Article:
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Strong opposition voiced at DOT meeting over plans for roundabout in Alabama

By Virginia Kropf

(Officials from the State DOT at the Alabama Firemen’s Recreation Hall Wednesday night. From left are Jillian Button, real estate specialist with Region 4 Office of Right of Way; Paul Spitzer, regional traffic engineer; Frank Billittier, regional design engineer; Jordan Guerrein, public information officer with the DOT; and Wesley Alden, assistant regional design engineer.)

ALABAMA – The State Department of Transportation held a public information meeting Wednesday night at Alabama Firemen’s Recreation Hall to address residents’ concerns about plans to build a roundabout at the intersection of Route 77 and Ledge Road.

It was clear that 100 percent of those who spoke at the meeting are strongly opposed to the project, for a variety of reasons.

The DOT’s public information officer Jordan Guerrein said Alabama Town Supervisor Janet Sage requested the meeting to inform the public where the project stands and to take comments from local residents.

The project was initiated to address a high rate of severe accidents at the site, Guerrein said.

Between April 1, 2013 and May 31, 2018, there were 56 crashes in the area, 31 of them at the intersection. One involved a fatality. Another fatality occurred prior to 2013.

The DOT said they have considered alternative solutions and have implemented minor safety enhancements, such as upgraded signs and modified striping, but propose a modern roundabout as the best solution to the problem.

Residents were all vocal about their opposition to installing a roundabout in a 55-mile per hour speed zone at the bottom of a curve and hill. Instead there were suggestions of speed bumps on Ledge Road, a four-way stop, better lighting at the intersection, cameras, increased traffic enforcement and a signal light.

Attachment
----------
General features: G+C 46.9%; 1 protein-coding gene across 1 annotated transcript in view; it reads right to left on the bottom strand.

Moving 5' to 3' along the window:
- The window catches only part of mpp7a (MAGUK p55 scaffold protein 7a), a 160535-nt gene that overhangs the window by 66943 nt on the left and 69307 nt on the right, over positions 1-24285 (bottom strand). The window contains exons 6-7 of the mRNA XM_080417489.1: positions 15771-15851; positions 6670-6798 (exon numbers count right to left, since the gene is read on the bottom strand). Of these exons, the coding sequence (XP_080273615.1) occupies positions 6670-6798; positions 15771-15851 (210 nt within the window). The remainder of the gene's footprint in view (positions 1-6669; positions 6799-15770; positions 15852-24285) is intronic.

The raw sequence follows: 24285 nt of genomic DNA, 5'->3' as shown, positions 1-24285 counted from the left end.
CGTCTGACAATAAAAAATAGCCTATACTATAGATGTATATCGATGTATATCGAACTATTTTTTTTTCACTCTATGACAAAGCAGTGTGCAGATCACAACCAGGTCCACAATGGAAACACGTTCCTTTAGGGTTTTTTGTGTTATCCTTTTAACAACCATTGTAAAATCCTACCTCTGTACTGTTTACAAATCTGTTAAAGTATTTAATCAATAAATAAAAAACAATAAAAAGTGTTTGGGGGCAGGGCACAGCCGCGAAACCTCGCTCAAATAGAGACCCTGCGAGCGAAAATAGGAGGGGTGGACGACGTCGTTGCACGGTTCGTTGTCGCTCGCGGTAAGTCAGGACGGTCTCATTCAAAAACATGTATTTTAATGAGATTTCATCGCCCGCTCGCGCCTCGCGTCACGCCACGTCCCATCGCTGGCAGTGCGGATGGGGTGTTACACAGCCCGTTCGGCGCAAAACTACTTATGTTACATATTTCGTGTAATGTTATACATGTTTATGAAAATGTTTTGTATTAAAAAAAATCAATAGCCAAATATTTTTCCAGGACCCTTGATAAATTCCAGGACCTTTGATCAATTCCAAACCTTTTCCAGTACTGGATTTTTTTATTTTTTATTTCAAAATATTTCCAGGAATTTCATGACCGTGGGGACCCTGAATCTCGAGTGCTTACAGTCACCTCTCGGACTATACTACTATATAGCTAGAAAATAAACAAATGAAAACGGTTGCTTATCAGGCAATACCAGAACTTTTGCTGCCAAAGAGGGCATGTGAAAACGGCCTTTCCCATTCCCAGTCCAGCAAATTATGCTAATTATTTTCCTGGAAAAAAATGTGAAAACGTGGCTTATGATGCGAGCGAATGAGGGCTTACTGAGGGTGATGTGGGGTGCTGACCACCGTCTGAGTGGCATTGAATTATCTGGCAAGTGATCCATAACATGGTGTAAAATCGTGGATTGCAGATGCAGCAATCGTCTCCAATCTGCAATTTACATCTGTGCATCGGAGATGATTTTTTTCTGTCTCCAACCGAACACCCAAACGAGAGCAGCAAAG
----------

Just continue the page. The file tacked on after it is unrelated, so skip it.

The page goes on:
Several residents with homes at the intersection were very concerned about how close the roundabout would bring traffic to their house (one within 30 feet), the increased noise and exhaust fumes from vehicles having to slow for an extended distance and trucks accelerating to make it up the hill. 

Richard Rudolph, of Akron, who was a former Pembroke highway superintendent, said he plowed that stretch of road for more than 20 years.

“When it was snowy and slippery, trucks had a hard time getting up the hill,” Rudolph said. “Now you’re going to put an obstruction in the road and expect an 80,000 pound truck to stop on ice.”

Several voiced objections to the $1.6 million price tag to taxpayers.

“Putting in a traffic light would be a whole lot cheaper and quicker,” one resident commented. 

There were several suggestions from the crowd to reduce speed limits from Indian Falls to Alabama.

Paul Spitzer, regional traffic engineer, replied that setting lower speed limits typically results in more accidents.

“Reducing speed limits does not reduce accidents,” he said. “Reducing speeds lowers accidents, and roundabouts lower speed.”

He said the maximum speed in the roundabout would be 20 miles per hour. 

(The State DOT shared this aerial photo at left of the intersection of Route 77 and Ledge Road in the Town of Alabama during Wednesday's public information meeting. It  shows the close proximity of homes on three of the corners. At right, this design drawing shows the proposed roundabout and where a temporary road would be built to reroute traffic west on Ledge Road during construction.)